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The morning was in its early brightness when Romola was again on her way to San Marco, having obtained through Fra Salvestro, the evening before, the promise of an interview with Fra Girolamo in the chapter-house of the convent. The rigidity with which Savonarola guarded his life from all the pretexts of calumny made such interviews very rare, and whenever they were granted, they were kept free from any appearance of mystery. For this reason the hour chosen was one at which there were likely to be other visitors in the outer cloisters of San Marco.
She chose to pass through the heart of the city that she might notice the signs of public feeling. Every loggia, every convenient corner of the piazza, every shop that made a rendezvous for gossips, was astir with the excitement of gratuitous debate; a languishing trade tending to make political discussion all the more vigorous. It was clear that the parties for and against the death of the conspirators were bent on making the fullest use of the three days’ interval in order to determine the popular mood. Already handbills were in circulation; some presenting, in large print, the alternative of justice on the conspirators or ruin to the Republic; others in equally large print urging the observance of the law and the granting of the Appeal. Round these jutting islets of black capitals there were lakes of smaller characters setting forth arguments less necessary to be read: for it was an opinion entertained at that time (in the first flush of triumph at the discovery of printing), that there was no argument more widely convincing than question-begging phrases in large type.
Romola, however, cared especially to become acquainted with the arguments in smaller type, and, though obliged to hasten forward, she looked round anxiously as she went that she might miss no opportunity of securing copies. For a long way she saw none but such as were in the hands of eager readers, or else fixed on the walls, from which in some places the sbirri were tearing them down. But at last, passing behind San Giovanni with a quickened pace that she might avoid the many acquaintances who frequented the piazza, she saw Bratti with a stock of handbills which he appeared to be exchanging for small coin with the passers-by. She was too familiar with the humble life of Florence for Bratti to be any stranger to her, and turning towards him she said, “Have you two sorts of handbills, Bratti? Let me have them quickly.”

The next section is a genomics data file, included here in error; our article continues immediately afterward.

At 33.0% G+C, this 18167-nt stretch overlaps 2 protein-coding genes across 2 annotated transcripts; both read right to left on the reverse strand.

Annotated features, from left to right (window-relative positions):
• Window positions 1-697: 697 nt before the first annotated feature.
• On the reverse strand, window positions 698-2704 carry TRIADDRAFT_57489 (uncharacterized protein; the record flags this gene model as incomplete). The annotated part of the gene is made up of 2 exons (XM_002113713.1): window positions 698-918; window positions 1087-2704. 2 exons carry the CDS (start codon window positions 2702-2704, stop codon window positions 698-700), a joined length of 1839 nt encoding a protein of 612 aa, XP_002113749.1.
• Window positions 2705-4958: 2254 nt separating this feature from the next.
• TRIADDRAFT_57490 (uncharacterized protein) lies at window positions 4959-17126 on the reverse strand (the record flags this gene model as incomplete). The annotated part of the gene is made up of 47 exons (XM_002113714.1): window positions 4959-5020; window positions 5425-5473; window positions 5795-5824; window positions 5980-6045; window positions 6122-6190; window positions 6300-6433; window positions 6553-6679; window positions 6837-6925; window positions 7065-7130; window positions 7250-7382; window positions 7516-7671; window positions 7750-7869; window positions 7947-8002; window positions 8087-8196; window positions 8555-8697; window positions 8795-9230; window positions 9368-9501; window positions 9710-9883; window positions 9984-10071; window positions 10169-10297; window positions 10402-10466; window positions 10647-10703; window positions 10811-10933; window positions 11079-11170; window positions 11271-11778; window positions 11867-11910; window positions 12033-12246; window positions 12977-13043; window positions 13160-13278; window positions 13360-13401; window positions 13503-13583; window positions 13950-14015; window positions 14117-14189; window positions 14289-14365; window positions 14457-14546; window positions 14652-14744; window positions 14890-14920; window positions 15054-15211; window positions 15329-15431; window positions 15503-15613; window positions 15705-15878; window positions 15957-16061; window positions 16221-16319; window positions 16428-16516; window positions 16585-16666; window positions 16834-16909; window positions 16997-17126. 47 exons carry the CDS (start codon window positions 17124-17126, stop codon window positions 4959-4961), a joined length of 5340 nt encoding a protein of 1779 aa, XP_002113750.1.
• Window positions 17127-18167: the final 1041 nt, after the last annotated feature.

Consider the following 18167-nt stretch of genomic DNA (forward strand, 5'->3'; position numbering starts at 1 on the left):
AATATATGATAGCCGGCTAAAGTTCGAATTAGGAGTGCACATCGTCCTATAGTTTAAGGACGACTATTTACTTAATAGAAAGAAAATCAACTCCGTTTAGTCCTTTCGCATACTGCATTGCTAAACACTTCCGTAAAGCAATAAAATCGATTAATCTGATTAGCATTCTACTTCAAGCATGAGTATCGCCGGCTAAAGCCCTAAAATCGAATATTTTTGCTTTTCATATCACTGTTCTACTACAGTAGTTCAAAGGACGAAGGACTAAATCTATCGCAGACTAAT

“Two sorts,” said Bratti, separating the wet sheets with a slowness that tried Romola’s patience. “There’s ‘Law,’ and there’s ‘Justice.’”
“Which sort do you sell most of?”
“‘Justice’—‘Justice’ goes the quickest,—so I raised the price, and made it two danari. But then I bethought me the ‘Law’ was good ware too, and had as good a right to be charged for as ‘Justice;’ for people set no store by cheap things, and if I sold the ‘Law’ at one danaro, I should be doing it a wrong. And I’m a fair trader. ‘Law,’ or ‘Justice,’ it’s all one to me; they’re good wares. I got ’em both for nothing, and I sell ’em at a fair profit. But you’ll want more than one of a sort?”
“No, no: here’s a white quattrino for the two,” said Romola, folding up the bills and hurrying away.
She was soon in the outer cloisters of San Marco, where Fra Salvestro was awaiting her under the cloister, but did not notice the approach of her light step. He was chatting, according to his habit, with lay visitors; for under the auspices of a government friendly to the Frate, the timidity about frequenting San Marco, which had followed on the first shock of the Excommunication, had been gradually giving way. In one of these lay visitors she recognised a well-known satellite of Francesco Valori, named Andrea Cambini, who was narrating or expounding with emphatic gesticulation, while Fra Salvestro was listening with that air of trivial curiosity which tells that the listener cares very much about news and very little about its quality. This characteristic of her confessor, which was always repulsive to Romola, was made exasperating to her at this moment by the certainty she gathered, from the disjointed words which reached her ear, that Cambini was narrating something relative to the fate of the conspirators. She chose not to approach the group, but as soon as she saw that she had arrested Fra Salvestro’s attention, she turned towards the door of the chapter-house, while he, making a sign of approval, disappeared within the inner cloister. A lay Brother stood ready to open the door of the chapter-house for her, and closed it behind her as she entered.